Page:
Chronic Loneliness Linked to Increased Risk of Stroke

Individuals with consistently high loneliness patterns over time had significantly higher incident stroke risk
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Medically Reviewed By:
Mark Arredondo, M.D.

FRIDAY, June 28, 2024 (HealthDay News) -- Chronic loneliness is associated with increased risk of stroke after adjustment for depressive symptoms and social isolation, according to a study published online June 24 in eClinicalMedicine.

Yenee Soh, Sc.D., from the Harvard T.H. Chan School of Public Health in Boston, and colleagues conducted a prospective cohort study using data from the Health and Retirement Study during 2006 to 2018. Data were included for U.S. adults aged 50 years or older who were stroke-free at baseline. Loneliness scores were constructed (range, 3 to 9), and dichotomized measures (high versus low using >6 cutoff) and loneliness patterns across time points were assessed. Associations of baseline loneliness with incident stroke over a 10- to 12-year period was estimated among 12,161 individuals, and the association between loneliness change patterns and incident stroke was examined among 8,936 individuals over a subsequent six- to eight-year period.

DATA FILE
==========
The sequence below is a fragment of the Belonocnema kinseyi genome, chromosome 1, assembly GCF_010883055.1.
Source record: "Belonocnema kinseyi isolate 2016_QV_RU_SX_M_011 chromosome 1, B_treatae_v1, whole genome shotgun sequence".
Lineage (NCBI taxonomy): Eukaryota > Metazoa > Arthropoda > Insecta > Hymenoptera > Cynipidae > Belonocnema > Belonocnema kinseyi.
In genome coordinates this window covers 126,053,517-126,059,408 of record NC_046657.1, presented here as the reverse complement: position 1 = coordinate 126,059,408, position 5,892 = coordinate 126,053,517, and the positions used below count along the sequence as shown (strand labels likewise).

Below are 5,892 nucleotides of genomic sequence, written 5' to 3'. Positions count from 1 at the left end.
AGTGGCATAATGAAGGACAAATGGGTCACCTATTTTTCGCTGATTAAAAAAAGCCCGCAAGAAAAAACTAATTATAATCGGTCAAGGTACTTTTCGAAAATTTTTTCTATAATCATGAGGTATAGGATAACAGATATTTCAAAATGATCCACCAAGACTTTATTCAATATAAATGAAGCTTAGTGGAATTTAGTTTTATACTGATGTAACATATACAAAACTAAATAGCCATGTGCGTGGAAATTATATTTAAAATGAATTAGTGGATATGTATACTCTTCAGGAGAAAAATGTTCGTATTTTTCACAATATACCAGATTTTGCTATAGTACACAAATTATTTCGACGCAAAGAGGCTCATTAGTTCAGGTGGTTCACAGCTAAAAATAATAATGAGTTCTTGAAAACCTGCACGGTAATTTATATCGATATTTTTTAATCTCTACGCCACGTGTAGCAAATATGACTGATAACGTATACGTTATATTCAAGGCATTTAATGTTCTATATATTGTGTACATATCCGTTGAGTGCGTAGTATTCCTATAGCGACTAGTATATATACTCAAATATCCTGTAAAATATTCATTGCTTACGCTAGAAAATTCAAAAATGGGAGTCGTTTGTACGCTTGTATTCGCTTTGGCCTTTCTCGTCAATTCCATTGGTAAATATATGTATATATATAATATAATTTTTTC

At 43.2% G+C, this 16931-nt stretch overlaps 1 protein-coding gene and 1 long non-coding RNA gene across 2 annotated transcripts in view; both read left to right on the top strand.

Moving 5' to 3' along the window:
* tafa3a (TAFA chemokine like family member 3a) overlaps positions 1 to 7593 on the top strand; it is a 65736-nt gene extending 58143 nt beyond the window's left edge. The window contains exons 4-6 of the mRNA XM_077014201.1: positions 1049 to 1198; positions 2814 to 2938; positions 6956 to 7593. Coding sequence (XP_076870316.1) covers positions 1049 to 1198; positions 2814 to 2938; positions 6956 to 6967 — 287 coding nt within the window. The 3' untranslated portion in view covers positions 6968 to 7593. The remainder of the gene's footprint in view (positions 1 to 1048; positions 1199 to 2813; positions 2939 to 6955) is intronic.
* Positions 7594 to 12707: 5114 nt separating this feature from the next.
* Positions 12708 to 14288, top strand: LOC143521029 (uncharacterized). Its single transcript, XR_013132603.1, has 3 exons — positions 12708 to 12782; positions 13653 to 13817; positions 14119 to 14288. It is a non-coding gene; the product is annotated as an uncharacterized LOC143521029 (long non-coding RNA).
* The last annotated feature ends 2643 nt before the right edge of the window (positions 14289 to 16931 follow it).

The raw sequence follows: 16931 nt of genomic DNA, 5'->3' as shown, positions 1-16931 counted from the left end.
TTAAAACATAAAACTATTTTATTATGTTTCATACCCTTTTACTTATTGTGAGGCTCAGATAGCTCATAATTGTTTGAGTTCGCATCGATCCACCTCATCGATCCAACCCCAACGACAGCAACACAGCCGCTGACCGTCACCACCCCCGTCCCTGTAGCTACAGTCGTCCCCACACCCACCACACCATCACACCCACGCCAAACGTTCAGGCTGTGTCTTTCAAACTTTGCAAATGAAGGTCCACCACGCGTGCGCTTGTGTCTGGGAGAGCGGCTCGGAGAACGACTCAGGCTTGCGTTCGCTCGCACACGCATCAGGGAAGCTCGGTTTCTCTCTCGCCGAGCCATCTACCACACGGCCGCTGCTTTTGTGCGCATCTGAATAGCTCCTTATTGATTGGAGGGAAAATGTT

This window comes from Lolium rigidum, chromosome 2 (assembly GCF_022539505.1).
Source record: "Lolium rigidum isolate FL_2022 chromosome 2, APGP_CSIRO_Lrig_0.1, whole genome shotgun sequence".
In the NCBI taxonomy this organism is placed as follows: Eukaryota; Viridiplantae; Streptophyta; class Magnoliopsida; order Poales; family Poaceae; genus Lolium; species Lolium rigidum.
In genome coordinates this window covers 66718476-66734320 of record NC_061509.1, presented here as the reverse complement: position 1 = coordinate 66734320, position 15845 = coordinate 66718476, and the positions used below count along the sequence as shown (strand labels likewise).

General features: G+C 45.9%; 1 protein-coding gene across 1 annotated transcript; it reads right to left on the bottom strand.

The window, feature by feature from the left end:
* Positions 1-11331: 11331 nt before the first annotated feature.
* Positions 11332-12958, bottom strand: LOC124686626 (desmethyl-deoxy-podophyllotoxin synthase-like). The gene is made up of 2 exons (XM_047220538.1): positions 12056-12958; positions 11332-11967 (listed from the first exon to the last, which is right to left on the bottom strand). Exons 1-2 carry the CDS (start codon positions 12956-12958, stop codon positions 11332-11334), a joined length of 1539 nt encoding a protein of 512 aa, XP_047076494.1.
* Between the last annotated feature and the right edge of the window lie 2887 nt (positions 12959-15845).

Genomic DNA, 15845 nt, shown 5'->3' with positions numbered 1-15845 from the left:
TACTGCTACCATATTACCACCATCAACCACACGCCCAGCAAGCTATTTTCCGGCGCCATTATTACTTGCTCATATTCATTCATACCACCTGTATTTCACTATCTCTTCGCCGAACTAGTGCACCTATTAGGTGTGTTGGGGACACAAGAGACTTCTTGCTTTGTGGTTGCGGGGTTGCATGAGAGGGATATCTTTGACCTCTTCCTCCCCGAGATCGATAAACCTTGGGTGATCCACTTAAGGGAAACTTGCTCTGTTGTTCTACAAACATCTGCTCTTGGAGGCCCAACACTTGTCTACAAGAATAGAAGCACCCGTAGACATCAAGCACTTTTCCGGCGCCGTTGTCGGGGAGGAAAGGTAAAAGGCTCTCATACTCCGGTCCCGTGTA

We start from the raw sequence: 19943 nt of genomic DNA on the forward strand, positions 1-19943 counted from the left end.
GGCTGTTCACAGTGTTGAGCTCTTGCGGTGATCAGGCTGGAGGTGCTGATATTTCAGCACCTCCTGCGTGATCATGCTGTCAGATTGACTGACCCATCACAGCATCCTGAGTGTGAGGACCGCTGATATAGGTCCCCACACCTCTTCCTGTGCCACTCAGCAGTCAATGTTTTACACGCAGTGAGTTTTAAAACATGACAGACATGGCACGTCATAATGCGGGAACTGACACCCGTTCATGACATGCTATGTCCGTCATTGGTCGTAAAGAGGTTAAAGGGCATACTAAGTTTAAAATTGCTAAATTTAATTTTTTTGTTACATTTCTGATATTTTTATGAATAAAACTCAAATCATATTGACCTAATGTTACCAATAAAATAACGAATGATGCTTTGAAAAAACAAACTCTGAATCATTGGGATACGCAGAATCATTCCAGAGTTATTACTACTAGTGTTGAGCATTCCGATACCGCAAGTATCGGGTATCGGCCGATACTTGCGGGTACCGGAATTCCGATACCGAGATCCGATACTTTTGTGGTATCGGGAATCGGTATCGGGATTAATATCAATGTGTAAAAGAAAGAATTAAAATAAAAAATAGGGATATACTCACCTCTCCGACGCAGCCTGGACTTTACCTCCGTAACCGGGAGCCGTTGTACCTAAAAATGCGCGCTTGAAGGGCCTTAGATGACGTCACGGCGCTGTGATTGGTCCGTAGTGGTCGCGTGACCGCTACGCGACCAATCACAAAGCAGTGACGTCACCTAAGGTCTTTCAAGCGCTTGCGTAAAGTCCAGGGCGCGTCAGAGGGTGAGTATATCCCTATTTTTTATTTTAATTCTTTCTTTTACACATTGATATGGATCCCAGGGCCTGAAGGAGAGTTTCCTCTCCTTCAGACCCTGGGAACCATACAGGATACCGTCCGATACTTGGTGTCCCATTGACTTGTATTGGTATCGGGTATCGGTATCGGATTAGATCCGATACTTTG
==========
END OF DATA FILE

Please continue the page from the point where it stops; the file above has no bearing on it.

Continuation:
The researchers found that there were associations for higher loneliness scores at baseline with incident stroke for continuous and dichotomized loneliness measures (hazard ratios, 1.05 and 1.25, respectively); after adjustment for social isolation but not depressive symptoms, these associations persisted. After adjustment for depressive symptoms and social isolation, only individuals with a consistently high (versus consistently low) loneliness pattern over time had significantly higher incident stroke risk (hazard ratio, 1.56).

"Loneliness can result in a higher risk for incident stroke and those experiencing chronic loneliness may be particularly at risk," the authors write. "Addressing loneliness may have an important role in the prevention of incident stroke."

Abstract/Full Text

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